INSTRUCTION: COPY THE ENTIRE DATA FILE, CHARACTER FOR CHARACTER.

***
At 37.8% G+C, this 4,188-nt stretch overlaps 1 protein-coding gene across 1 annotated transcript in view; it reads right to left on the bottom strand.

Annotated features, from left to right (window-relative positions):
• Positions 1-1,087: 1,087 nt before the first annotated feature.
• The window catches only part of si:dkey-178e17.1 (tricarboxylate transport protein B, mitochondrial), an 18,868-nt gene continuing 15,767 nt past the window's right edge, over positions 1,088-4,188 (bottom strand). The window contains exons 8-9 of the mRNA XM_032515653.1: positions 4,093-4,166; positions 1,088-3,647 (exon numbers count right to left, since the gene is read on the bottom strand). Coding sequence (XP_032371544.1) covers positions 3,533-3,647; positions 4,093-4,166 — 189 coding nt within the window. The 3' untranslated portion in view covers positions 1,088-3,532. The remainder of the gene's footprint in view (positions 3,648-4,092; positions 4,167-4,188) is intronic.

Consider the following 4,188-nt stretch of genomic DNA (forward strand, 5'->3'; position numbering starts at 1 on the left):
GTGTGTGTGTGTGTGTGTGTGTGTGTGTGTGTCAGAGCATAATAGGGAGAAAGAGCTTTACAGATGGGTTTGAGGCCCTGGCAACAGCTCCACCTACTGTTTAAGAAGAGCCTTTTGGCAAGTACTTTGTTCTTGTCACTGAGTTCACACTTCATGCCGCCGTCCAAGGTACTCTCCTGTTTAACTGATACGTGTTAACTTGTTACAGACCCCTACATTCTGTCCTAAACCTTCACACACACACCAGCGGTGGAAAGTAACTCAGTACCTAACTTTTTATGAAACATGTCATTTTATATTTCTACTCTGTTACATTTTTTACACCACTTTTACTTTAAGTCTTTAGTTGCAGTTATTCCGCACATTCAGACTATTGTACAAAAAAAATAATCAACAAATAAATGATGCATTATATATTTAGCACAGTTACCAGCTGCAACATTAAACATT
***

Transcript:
At 37.8% G+C, this 4,188-nt stretch overlaps 1 protein-coding gene across 1 annotated transcript in view; it reads right to left on the bottom strand.

Annotated features, from left to right (window-relative positions):
• Positions 1-1,087: 1,087 nt before the first annotated feature.
• The window catches only part of si:dkey-178e17.1 (tricarboxylate transport protein B, mitochondrial), an 18,868-nt gene continuing 15,767 nt past the window's right edge, over positions 1,088-4,188 (bottom strand). The window contains exons 8-9 of the mRNA XM_032515653.1: positions 4,093-4,166; positions 1,088-3,647 (exon numbers count right to left, since the gene is read on the bottom strand). Coding sequence (XP_032371544.1) covers positions 3,533-3,647; positions 4,093-4,166 — 189 coding nt within the window. The 3' untranslated portion in view covers positions 1,088-3,532. The remainder of the gene's footprint in view (positions 3,648-4,092; positions 4,167-4,188) is intronic.

Consider the following 4,188-nt stretch of genomic DNA (forward strand, 5'->3'; position numbering starts at 1 on the left):
GTGTGTGTGTGTGTGTGTGTGTGTGTGTGTGTCAGAGCATAATAGGGAGAAAGAGCTTTACAGATGGGTTTGAGGCCCTGGCAACAGCTCCACCTACTGTTTAAGAAGAGCCTTTTGGCAAGTACTTTGTTCTTGTCACTGAGTTCACACTTCATGCCGCCGTCCAAGGTACTCTCCTGTTTAACTGATACGTGTTAACTTGTTACAGACCCCTACATTCTGTCCTAAACCTTCACACACACACCAGCGGTGGAAAGTAACTCAGTACCTAACTTTTTATGAAACATGTCATTTTATATTTCTACTCTGTTACATTTTTTACACCACTTTTACTTTAAGTCTTTAGTTGCAGTTATTCCGCACATTCAGACTATTGTACAAAAAAAATAATCAACAAATAAATGATGCATTATATATTTAGCACAGTTACCAGCTGCAACATTAAACATT